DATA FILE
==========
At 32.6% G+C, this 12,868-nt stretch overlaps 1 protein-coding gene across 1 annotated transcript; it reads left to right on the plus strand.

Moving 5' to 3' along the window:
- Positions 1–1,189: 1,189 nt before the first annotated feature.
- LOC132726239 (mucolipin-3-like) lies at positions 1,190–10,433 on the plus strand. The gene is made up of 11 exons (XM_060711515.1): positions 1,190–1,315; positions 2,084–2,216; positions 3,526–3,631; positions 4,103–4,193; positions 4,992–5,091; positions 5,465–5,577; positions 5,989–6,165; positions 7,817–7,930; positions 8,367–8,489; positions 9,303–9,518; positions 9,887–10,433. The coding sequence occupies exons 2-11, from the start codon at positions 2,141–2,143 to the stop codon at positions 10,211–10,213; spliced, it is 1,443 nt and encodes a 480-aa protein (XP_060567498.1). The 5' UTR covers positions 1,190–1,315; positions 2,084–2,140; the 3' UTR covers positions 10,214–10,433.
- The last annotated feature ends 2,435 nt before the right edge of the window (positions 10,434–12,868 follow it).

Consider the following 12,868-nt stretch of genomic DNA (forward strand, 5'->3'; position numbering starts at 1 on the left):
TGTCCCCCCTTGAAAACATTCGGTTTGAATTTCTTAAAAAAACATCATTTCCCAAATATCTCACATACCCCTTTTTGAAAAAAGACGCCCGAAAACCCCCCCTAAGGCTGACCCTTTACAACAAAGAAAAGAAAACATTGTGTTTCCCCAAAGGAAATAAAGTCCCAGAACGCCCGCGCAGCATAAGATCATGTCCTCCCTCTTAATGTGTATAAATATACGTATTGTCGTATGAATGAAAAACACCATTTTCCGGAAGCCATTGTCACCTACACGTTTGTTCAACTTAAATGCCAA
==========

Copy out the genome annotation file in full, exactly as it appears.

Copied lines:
At 32.6% G+C, this 12,868-nt stretch overlaps 1 protein-coding gene across 1 annotated transcript; it reads left to right on the plus strand.

Moving 5' to 3' along the window:
- Positions 1–1,189: 1,189 nt before the first annotated feature.
- LOC132726239 (mucolipin-3-like) lies at positions 1,190–10,433 on the plus strand. The gene is made up of 11 exons (XM_060711515.1): positions 1,190–1,315; positions 2,084–2,216; positions 3,526–3,631; positions 4,103–4,193; positions 4,992–5,091; positions 5,465–5,577; positions 5,989–6,165; positions 7,817–7,930; positions 8,367–8,489; positions 9,303–9,518; positions 9,887–10,433. The coding sequence occupies exons 2-11, from the start codon at positions 2,141–2,143 to the stop codon at positions 10,211–10,213; spliced, it is 1,443 nt and encodes a 480-aa protein (XP_060567498.1). The 5' UTR covers positions 1,190–1,315; positions 2,084–2,140; the 3' UTR covers positions 10,214–10,433.
- The last annotated feature ends 2,435 nt before the right edge of the window (positions 10,434–12,868 follow it).

Consider the following 12,868-nt stretch of genomic DNA (forward strand, 5'->3'; position numbering starts at 1 on the left):
TGTCCCCCCTTGAAAACATTCGGTTTGAATTTCTTAAAAAAACATCATTTCCCAAATATCTCACATACCCCTTTTTGAAAAAAGACGCCCGAAAACCCCCCCTAAGGCTGACCCTTTACAACAAAGAAAAGAAAACATTGTGTTTCCCCAAAGGAAATAAAGTCCCAGAACGCCCGCGCAGCATAAGATCATGTCCTCCCTCTTAATGTGTATAAATATACGTATTGTCGTATGAATGAAAAACACCATTTTCCGGAAGCCATTGTCACCTACACGTTTGTTCAACTTAAATGCCAA